- Twenty eight injuries were reported.
- Most injuries occurred in the ankle (32%) followed by the knee (14%) and foot/toe (11%).
- The number of injuries represented an overall injury rate of 1.6 injuries per 1000 h running and 5.9 injuries per 1000 runners.
It appears that the incidence of injury in mountain running races is lower than the general rate of injury amongst runners (the incidence reported in the literature varies from 2.5 to 12.1 injuries per 1000 hours of running). There is no need to be concerned with potential additional risk for injury from mountain running.
- The primary purpose was to investigate whether the RPE template can be manipulated by changing the race distance during the course of a time trial.
- Trained male subjects (N=10) performed three cycling time trials: a 10 km (TT10), a 15 km (TT15) and a manipulated 15 km (TTman).
- During the TTman, subjects started the time trial believing that they were going to perform a 10-km time trial. However, at 7.5 km they were told that it was a 15-km time trial.
- Post-hoc comparisons showed that the RPE values of the TT15 were lower than the RPE values of the TT10.
- After the 7.5 km, a transition phase occurs, in which an interaction effect is present. After this transition phase, the RPE values of TTman and TT15 did not statistically differ.
- A clear shift in RPE during the TTman is present between the RPE template of the TT10 and TT15.
Athletes use RPE to guide their efforts in a time trial. Jason Montfort (@JasonMontfort) shared a similar study that he was a participant in that showed the same results (Pacing strategy in simulated cycle time-trials is based on perceived rather than actual distance). A potential implication for pacing is to ensure that any factors outside the effort itself (environmental, equipment, etc) do not interfere and increase RPE which could result in lowered pace.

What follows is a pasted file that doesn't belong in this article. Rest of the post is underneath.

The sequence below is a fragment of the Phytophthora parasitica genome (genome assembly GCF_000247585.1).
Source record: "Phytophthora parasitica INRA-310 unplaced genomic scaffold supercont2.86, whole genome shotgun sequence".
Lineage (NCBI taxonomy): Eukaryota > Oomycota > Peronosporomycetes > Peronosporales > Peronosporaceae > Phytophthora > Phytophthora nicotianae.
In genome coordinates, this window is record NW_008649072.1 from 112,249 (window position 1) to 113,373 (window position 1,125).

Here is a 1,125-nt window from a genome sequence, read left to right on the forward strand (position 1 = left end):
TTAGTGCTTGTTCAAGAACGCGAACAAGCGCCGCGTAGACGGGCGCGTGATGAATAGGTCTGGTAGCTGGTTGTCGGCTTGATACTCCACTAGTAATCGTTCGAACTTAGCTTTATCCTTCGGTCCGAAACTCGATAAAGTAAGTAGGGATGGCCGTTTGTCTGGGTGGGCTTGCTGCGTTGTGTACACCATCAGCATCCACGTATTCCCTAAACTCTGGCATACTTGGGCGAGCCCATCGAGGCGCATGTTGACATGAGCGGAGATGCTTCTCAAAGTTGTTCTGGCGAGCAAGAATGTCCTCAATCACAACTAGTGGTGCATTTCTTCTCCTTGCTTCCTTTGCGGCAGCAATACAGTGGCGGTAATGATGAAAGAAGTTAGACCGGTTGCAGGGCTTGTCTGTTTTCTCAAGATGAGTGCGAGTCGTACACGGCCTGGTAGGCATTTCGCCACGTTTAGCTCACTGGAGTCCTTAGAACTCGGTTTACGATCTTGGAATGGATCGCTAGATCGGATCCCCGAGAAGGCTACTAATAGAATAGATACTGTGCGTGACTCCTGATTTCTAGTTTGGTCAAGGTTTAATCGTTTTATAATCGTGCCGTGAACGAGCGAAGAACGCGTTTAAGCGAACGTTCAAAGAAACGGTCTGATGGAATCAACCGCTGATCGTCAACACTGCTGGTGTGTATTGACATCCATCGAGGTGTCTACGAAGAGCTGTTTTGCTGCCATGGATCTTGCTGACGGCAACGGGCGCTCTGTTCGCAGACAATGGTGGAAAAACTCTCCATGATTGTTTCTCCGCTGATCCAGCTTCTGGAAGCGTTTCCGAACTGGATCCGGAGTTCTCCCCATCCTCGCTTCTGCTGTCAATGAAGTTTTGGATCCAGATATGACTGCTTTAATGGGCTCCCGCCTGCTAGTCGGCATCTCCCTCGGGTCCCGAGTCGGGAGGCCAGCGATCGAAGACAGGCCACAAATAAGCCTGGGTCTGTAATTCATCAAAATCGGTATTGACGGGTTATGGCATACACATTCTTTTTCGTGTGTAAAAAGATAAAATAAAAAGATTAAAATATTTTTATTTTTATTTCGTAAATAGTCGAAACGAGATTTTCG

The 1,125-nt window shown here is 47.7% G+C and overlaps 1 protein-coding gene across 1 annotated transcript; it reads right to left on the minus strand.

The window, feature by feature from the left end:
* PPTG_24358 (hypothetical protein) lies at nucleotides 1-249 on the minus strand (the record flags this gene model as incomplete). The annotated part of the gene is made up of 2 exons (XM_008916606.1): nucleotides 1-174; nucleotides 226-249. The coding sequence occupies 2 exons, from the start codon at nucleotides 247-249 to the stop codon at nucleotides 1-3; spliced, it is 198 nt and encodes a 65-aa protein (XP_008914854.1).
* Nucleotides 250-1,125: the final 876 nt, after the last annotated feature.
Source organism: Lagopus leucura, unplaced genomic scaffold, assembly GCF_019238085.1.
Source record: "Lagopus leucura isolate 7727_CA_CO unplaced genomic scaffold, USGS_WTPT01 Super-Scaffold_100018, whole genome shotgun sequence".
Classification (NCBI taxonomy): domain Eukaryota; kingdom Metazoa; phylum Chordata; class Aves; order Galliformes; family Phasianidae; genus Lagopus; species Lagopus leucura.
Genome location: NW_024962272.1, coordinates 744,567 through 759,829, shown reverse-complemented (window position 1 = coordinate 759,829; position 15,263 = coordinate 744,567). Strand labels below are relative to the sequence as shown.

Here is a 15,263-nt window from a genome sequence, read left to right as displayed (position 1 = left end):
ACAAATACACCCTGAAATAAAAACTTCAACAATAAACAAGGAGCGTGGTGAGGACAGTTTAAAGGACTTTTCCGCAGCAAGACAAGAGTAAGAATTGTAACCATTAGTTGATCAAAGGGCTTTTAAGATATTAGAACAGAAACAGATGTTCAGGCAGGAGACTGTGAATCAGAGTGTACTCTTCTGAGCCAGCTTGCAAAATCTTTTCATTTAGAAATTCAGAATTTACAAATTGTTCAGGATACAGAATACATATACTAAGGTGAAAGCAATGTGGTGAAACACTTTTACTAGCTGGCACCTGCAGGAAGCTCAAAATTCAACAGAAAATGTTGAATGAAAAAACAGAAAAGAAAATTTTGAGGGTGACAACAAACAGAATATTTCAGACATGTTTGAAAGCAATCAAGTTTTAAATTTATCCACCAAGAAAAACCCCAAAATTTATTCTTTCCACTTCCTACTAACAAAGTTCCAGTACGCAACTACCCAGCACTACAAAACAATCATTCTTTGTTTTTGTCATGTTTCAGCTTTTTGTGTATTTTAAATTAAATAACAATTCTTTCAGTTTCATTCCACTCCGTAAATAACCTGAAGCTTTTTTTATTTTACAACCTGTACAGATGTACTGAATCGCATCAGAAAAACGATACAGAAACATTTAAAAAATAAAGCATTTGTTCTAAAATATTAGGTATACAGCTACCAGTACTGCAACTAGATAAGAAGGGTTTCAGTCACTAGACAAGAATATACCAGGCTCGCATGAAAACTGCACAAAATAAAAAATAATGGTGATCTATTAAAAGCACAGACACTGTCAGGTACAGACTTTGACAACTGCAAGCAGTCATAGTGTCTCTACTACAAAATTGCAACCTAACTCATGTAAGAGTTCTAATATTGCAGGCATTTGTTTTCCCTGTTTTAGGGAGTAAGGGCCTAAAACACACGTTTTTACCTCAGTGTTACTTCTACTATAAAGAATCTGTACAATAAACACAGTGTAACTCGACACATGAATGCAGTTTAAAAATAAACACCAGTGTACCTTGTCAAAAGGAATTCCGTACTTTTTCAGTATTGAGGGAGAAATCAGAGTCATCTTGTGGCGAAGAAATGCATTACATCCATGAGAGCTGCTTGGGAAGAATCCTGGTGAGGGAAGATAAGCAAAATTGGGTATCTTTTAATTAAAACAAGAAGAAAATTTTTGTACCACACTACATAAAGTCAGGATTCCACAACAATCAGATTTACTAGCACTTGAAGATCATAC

FATIGUE: Performance feedback mitigates the effects of mental fatigue on endurance exercise performance
- Mental fatigue induced by an earlier cognitive task can impair performance on a subsequent physical task. The current study investigated whether such performance impairment could be mitigated by performance feedback.
- Participants were randomly allocated to one of three groups: feedback (n = 23), no feedback (n = 20), control (n = 20).
- The cognitive tasks involved either completing a 2-back memory task to induce mental fatigue (feedback and no feedback groups) or watching a didactic film (control group).
- Relative to the pre-test physical task, post-test endurance performance declined in the no feedback group (−14.4%) but did not change in the control (−2.6%) and feedback (−2.4%) groups.
- Visual performance feedback mitigates the negative effects of mental fatigue on physical endurance performance.
- Training programs can be adapted to help those in a state of mental fatigue by delivering performance feedback (e.g., time pacing, distance covered, distance remaining) via smart devices to optimize performance.
Be deliberate in recognizing and anticipating mental fatigue in your training and racing. You can use performance feedback (either from coaches, pacers, or devices) to help with mental fatigue and mitigate the impact on performance.